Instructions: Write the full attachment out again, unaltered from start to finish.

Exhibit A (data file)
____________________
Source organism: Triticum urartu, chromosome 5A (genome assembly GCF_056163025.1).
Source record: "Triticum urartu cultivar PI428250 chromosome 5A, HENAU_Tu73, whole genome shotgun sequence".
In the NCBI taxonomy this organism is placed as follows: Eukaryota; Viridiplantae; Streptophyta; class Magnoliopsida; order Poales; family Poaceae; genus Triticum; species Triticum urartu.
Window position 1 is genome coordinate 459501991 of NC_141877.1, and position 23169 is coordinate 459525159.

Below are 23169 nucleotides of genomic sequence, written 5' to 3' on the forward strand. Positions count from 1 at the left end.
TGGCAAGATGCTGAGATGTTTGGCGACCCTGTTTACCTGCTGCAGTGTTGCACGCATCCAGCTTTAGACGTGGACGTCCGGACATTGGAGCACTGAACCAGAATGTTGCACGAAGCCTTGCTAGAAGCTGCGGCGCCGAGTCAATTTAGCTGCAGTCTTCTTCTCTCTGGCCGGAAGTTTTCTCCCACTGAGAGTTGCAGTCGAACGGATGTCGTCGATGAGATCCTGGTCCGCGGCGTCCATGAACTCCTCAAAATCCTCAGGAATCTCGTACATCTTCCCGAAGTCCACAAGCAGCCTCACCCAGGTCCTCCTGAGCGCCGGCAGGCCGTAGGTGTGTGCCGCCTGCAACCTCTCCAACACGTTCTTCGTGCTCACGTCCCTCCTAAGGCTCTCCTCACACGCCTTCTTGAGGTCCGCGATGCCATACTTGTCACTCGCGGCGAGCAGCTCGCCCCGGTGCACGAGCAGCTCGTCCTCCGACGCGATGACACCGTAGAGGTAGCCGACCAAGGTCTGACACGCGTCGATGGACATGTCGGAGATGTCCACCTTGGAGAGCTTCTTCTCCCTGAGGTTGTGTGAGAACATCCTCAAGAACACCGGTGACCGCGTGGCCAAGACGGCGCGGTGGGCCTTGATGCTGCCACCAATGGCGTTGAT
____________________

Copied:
Source organism: Triticum urartu, chromosome 5A (genome assembly GCF_056163025.1).
Source record: "Triticum urartu cultivar PI428250 chromosome 5A, HENAU_Tu73, whole genome shotgun sequence".
In the NCBI taxonomy this organism is placed as follows: Eukaryota; Viridiplantae; Streptophyta; class Magnoliopsida; order Poales; family Poaceae; genus Triticum; species Triticum urartu.
Window position 1 is genome coordinate 459501991 of NC_141877.1, and position 23169 is coordinate 459525159.

Below are 23169 nucleotides of genomic sequence, written 5' to 3' on the forward strand. Positions count from 1 at the left end.
TGGCAAGATGCTGAGATGTTTGGCGACCCTGTTTACCTGCTGCAGTGTTGCACGCATCCAGCTTTAGACGTGGACGTCCGGACATTGGAGCACTGAACCAGAATGTTGCACGAAGCCTTGCTAGAAGCTGCGGCGCCGAGTCAATTTAGCTGCAGTCTTCTTCTCTCTGGCCGGAAGTTTTCTCCCACTGAGAGTTGCAGTCGAACGGATGTCGTCGATGAGATCCTGGTCCGCGGCGTCCATGAACTCCTCAAAATCCTCAGGAATCTCGTACATCTTCCCGAAGTCCACAAGCAGCCTCACCCAGGTCCTCCTGAGCGCCGGCAGGCCGTAGGTGTGTGCCGCCTGCAACCTCTCCAACACGTTCTTCGTGCTCACGTCCCTCCTAAGGCTCTCCTCACACGCCTTCTTGAGGTCCGCGATGCCATACTTGTCACTCGCGGCGAGCAGCTCGCCCCGGTGCACGAGCAGCTCGTCCTCCGACGCGATGACACCGTAGAGGTAGCCGACCAAGGTCTGACACGCGTCGATGGACATGTCGGAGATGTCCACCTTGGAGAGCTTCTTCTCCCTGAGGTTGTGTGAGAACATCCTCAAGAACACCGGTGACCGCGTGGCCAAGACGGCGCGGTGGGCCTTGATGCTGCCACCAATGGCGTTGAT